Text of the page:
Monday, April 05, 2010



Lord Derby was a surprise speaker at an extraordinary planning meeting at the offices of Forest Heath District Council in Mildenhall on Thursday evening.
( 25.03.2010) When members voted in favour of deferring a final decision on his controversial Hatchfield Farm development until June.

More than 100 protesters from the Newmarket racing community, including William Haggas and James Fanshawe as well as members of the Save Historic Newmarket Group , made their feelings known by chanting “Down with Derby” and waving placards outside the building prior to the meeting.

Much of the meeting was overshadowed by the earlier than expected release of a favourable report by a government- appointed planning inspector on the soundness of FHDC’s core strategy for housing, which includes Hatchfield Farm. Also, much of the relevant traffic data associated with the application was uncompleted.

Derby was given six minutes to put his case, in which he insisted: “This development would have up to 2,000 houses after 2025, during which (time) there would be no dramatic increases in traffic or people. I would not seek to go ahead with the second phase of 600 houses if the first were found to have an adverse effect on the racing industry. “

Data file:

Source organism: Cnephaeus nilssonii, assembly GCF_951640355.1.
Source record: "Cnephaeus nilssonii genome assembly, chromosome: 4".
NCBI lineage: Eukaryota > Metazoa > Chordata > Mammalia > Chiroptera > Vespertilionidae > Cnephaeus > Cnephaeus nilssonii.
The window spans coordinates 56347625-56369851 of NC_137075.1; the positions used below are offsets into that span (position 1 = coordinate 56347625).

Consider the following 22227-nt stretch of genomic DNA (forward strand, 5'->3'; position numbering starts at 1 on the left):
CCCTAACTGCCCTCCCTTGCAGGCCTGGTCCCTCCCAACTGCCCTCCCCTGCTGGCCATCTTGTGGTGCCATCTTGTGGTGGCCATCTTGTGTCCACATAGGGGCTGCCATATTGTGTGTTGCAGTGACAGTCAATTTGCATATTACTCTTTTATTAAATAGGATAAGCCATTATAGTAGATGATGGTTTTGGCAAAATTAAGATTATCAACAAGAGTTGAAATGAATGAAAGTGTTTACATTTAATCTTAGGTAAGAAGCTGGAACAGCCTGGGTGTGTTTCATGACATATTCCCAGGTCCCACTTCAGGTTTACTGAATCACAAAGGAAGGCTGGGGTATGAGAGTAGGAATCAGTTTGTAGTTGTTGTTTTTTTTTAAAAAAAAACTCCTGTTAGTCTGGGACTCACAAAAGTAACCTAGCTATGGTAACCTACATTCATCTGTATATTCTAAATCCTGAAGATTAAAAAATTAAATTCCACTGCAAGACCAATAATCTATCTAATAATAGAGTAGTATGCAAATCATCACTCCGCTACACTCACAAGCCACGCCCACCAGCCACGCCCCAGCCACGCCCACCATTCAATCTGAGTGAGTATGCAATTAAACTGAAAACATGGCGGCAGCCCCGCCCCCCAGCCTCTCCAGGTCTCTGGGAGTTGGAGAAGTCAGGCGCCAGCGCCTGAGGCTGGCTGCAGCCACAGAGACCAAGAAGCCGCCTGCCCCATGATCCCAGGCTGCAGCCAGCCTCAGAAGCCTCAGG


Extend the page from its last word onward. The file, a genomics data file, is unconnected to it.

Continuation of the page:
He added: “I have no plans to sell the whole site to a commercial developer should it get the go-ahead, and I would retain an active role. My genuine commitment to racing should be taken into account.”

Richard Fletcher, head of planning at Newmarket Town Council, got rapturous applause from the public gallery after his three minutes, during which he said: “If the proposed development gets the go ahead it would be a local disaster and a national humiliation. It would threaten the viability of a quarter of the people who depend on Newmarket for their livelihood and racehorse owners will simply take their horses elsewhere.”